The Supreme Court reversed. The high court held that the terms of the contract as alleged by plaintiff in Marvin furnished a suitable basis upon which the trial court could render declaratory relief, and the trial court therefore erred in granting defendant’s motion for judgment on the pleadings. The court held generally that while the provisions of the Family Law Act do not govern the distribution of property acquired during a nonmarital relationship, the courts should enforce express contracts between nonmarital partners except to the extent that the contract is explicitly founded on the consideration of meretricious sexual services. Said the court: “The fact that a man and woman live together without marriage, and engage in a sexual relationship, does not in itself invalidate agreements between them relating to their earnings, property, or expenses. Neither is such an agreement invalid merely because the parties may have contemplated the creation or continuation of a nonmarital relationship when they entered into it. Agreements between nonmarital partners fail only to the extent that they rest upon a consideration of meretricious sexual services.” (Marvin v. Marvin, supra, 18 Cal.3d at pp. 670-671, italics added.) “[A] contract between nonmarital partners, even if expressly made in contemplation of a common living arrangement, is invalid only if sexual acts form an inseparable part of the consideration for the agreement.” (Id, at p. 672, italics added.)

“In summary, we base our opinion on the principle that adults who voluntarily live together and engage in sexual relations are nonetheless as competent as any other persons to contract respecting their earnings and property rights. Of course, they cannot lawfully contract to pay for the performance of sexual services, for such a contract is, in essence, an agreement for prostitution and unlawful for that reason. But they may agree to pool their earnings and to hold all property acquired during the relationship in accord with the law governing community property; conversely they may agree that each partner’s earnings and the property acquired from those earnings remains the separate property of the earning partner. So long as the agreement does not rest upon illicit meretricious consideration, the parties may order their economic affairs as they choose, and no policy precludes the courts from enforcing such agreements.” (Id, at p. 674, italics added, fn. omitted.)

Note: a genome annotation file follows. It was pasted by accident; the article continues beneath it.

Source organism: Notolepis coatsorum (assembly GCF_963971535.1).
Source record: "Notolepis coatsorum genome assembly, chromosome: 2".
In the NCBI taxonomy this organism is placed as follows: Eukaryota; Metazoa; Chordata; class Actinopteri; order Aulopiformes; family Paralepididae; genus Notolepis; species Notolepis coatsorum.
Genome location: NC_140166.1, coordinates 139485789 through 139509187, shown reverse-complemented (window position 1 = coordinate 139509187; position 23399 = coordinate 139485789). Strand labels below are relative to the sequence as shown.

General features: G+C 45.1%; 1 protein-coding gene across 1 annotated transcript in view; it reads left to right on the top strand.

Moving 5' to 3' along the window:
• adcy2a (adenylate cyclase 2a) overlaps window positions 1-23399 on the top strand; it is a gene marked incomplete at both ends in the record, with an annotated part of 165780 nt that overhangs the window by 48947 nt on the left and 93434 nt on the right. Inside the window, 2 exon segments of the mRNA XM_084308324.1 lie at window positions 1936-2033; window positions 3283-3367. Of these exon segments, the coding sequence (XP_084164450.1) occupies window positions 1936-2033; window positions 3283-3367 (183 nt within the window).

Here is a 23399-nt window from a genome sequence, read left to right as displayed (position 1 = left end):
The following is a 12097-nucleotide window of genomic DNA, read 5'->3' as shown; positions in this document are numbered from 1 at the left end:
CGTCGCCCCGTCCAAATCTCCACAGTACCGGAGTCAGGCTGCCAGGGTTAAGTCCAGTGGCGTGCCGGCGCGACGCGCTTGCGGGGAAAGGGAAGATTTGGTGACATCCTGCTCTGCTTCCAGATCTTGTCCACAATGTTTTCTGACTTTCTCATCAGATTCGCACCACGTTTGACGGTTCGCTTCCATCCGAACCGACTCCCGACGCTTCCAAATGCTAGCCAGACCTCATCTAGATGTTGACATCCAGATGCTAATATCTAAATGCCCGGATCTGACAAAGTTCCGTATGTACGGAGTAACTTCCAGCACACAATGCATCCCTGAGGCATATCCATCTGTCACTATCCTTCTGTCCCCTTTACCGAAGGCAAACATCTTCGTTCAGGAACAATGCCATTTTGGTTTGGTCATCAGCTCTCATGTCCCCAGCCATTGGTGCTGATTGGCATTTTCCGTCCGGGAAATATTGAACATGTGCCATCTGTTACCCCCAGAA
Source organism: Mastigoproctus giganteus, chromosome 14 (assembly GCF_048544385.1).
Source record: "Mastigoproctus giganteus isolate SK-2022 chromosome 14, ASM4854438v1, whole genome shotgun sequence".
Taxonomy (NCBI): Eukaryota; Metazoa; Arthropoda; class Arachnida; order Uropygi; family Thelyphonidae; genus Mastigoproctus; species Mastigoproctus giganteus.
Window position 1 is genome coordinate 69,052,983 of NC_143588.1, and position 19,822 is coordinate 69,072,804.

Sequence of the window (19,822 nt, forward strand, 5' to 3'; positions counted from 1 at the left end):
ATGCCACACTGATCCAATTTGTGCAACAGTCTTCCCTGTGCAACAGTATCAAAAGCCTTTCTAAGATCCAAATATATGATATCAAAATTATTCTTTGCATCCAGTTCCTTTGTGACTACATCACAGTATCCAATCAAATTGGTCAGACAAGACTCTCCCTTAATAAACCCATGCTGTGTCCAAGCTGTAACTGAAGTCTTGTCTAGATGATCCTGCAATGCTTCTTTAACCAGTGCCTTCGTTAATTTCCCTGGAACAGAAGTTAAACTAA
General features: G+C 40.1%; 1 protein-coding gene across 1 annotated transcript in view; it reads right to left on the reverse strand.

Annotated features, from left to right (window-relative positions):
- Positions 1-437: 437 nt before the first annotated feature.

Although not directly called upon to do so, the Marvin court further addressed the issue of the property rights of a nonmarital partner in the absence of an express contract. Rejecting what it called “judicial barriers that … stand in the way of a policy based upon the fulfillment of the reasonable expectations of the parties to a nonmarital relationship,” the court held that “[c]ourts may inquire into the conduct of the parties to determine whether that conduct demonstrates an implied contract or implied agreement of partnership or joint venture [citation], or some other tacit understanding between the parties. The courts may, when appropriate, employ principles of constructive trust [citation] or resulting trust [citation]. Finally, a nonmarital partner may recover in quantum meruit for the reasonable value of household services rendered less the reasonable value of support received if he can show that he rendered services with the expectation of monetary reward. [Citation.]” (Marvin v. Marvin, supra, 18 Cal.3d at p. 684, italics added.)